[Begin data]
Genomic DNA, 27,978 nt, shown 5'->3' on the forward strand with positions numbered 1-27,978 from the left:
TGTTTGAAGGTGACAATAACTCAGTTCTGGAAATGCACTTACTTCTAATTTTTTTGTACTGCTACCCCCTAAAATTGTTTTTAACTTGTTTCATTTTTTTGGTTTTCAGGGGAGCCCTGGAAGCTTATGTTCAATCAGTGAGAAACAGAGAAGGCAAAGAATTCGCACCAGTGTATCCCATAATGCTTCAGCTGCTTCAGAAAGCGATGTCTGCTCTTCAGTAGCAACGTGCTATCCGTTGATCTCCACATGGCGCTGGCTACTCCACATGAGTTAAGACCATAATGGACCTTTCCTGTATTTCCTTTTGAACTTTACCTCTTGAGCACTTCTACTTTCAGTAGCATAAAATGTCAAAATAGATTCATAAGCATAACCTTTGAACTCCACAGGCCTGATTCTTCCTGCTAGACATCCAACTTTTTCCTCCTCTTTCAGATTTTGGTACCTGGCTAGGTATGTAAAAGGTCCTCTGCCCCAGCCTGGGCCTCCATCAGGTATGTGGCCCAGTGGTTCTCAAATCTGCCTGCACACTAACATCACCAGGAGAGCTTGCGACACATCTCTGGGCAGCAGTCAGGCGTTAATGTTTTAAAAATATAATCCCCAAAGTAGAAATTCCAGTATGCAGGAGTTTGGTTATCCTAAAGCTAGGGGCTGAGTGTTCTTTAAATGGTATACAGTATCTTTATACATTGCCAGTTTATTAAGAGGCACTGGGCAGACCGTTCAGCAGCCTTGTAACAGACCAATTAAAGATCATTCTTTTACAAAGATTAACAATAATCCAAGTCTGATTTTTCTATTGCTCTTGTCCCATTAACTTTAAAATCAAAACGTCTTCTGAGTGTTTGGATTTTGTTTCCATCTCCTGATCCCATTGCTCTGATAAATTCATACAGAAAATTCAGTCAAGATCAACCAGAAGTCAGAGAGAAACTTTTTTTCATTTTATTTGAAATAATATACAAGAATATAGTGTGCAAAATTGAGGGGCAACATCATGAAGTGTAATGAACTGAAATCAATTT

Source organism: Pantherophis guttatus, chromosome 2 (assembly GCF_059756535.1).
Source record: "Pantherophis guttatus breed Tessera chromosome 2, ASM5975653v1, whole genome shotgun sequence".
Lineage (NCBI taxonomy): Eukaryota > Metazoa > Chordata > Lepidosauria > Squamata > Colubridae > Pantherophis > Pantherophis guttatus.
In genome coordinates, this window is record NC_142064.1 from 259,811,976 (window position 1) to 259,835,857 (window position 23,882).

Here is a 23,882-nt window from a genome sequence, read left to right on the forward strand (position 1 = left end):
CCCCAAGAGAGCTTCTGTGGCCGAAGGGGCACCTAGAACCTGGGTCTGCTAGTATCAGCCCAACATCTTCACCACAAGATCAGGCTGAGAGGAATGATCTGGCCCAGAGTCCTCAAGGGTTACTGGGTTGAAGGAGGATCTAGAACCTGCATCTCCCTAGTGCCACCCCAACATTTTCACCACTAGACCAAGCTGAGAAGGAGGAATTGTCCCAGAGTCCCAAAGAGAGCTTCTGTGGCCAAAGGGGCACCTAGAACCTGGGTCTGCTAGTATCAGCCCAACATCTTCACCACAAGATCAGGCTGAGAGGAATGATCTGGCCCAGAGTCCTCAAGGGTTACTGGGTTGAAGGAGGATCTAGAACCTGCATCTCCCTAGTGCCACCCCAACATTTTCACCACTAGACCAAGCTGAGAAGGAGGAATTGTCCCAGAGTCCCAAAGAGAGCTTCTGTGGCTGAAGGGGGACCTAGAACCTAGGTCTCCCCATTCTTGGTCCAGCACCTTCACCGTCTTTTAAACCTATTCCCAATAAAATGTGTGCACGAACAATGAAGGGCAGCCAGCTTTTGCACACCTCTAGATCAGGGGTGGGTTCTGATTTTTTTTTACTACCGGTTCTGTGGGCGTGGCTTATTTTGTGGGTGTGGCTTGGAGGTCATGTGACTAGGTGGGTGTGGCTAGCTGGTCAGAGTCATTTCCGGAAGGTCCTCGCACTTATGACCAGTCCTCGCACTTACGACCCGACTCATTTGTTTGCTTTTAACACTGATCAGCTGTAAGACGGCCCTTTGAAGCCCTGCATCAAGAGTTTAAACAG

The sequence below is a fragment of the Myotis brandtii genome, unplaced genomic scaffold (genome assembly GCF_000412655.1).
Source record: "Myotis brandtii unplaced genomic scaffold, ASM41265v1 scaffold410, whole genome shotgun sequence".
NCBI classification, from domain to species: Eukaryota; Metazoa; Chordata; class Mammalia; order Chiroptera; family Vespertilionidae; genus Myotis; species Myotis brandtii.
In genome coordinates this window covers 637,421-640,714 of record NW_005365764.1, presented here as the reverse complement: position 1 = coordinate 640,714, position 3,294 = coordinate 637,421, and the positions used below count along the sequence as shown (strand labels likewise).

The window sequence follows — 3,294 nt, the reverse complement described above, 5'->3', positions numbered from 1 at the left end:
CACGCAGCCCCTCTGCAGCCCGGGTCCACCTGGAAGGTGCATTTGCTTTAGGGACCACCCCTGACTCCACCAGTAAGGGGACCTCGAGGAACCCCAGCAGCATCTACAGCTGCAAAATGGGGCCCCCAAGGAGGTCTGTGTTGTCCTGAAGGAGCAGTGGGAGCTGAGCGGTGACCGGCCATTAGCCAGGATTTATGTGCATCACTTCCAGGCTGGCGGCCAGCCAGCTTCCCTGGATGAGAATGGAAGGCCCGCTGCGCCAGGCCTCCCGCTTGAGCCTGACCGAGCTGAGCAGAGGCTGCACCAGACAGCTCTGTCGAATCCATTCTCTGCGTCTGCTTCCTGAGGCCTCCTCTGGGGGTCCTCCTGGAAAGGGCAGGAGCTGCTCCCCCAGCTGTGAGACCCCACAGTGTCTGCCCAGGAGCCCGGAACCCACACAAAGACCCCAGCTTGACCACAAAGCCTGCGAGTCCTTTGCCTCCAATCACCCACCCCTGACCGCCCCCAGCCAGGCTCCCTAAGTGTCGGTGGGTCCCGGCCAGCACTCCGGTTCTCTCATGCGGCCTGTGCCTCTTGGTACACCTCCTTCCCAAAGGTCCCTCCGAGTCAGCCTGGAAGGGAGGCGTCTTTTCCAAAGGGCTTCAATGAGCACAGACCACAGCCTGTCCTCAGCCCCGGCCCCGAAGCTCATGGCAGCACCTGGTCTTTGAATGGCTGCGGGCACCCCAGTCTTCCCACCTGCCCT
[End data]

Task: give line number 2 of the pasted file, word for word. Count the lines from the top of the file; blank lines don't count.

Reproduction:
TGTTTGAAGGTGACAATAACTCAGTTCTGGAAATGCACTTACTTCTAATTTTTTTGTACTGCTACCCCCTAAAATTGTTTTTAACTTGTTTCATTTTTTTGGTTTTCAGGGGAGCCCTGGAAGCTTATGTTCAATCAGTGAGAAACAGAGAAGGCAAAGAATTCGCACCAGTGTATCCCATAATGCTTCAGCTGCTTCAGAAAGCGATGTCTGCTCTTCAGTAGCAACGTGCTATCCGTTGATCTCCACATGGCGCTGGCTACTCCACATGAGTTAAGACCATAATGGACCTTTCCTGTATTTCCTTTTGAACTTTACCTCTTGAGCACTTCTACTTTCAGTAGCATAAAATGTCAAAATAGATTCATAAGCATAACCTTTGAACTCCACAGGCCTGATTCTTCCTGCTAGACATCCAACTTTTTCCTCCTCTTTCAGATTTTGGTACCTGGCTAGGTATGTAAAAGGTCCTCTGCCCCAGCCTGGGCCTCCATCAGGTATGTGGCCCAGTGGTTCTCAAATCTGCCTGCACACTAACATCACCAGGAGAGCTTGCGACACATCTCTGGGCAGCAGTCAGGCGTTAATGTTTTAAAAATATAATCCCCAAAGTAGAAATTCCAGTATGCAGGAGTTTGGTTATCCTAAAGCTAGGGGCTGAGTGTTCTTTAAATGGTATACAGTATCTTTATACATTGCCAGTTTATTAAGAGGCACTGGGCAGACCGTTCAGCAGCCTTGTAACAGACCAATTAAAGATCATTCTTTTACAAAGATTAACAATAATCCAAGTCTGATTTTTCTATTGCTCTTGTCCCATTAACTTTAAAATCAAAACGTCTTCTGAGTGTTTGGATTTTGTTTCCATCTCCTGATCCCATTGCTCTGATAAATTCATACAGAAAATTCAGTCAAGATCAACCAGAAGTCAGAGAGAAACTTTTTTTCATTTTATTTGAAATAATATACAAGAATATAGTGTGCAAAATTGAGGGGCAACATCATGAAGTGTAATGAACTGAAATCAATTT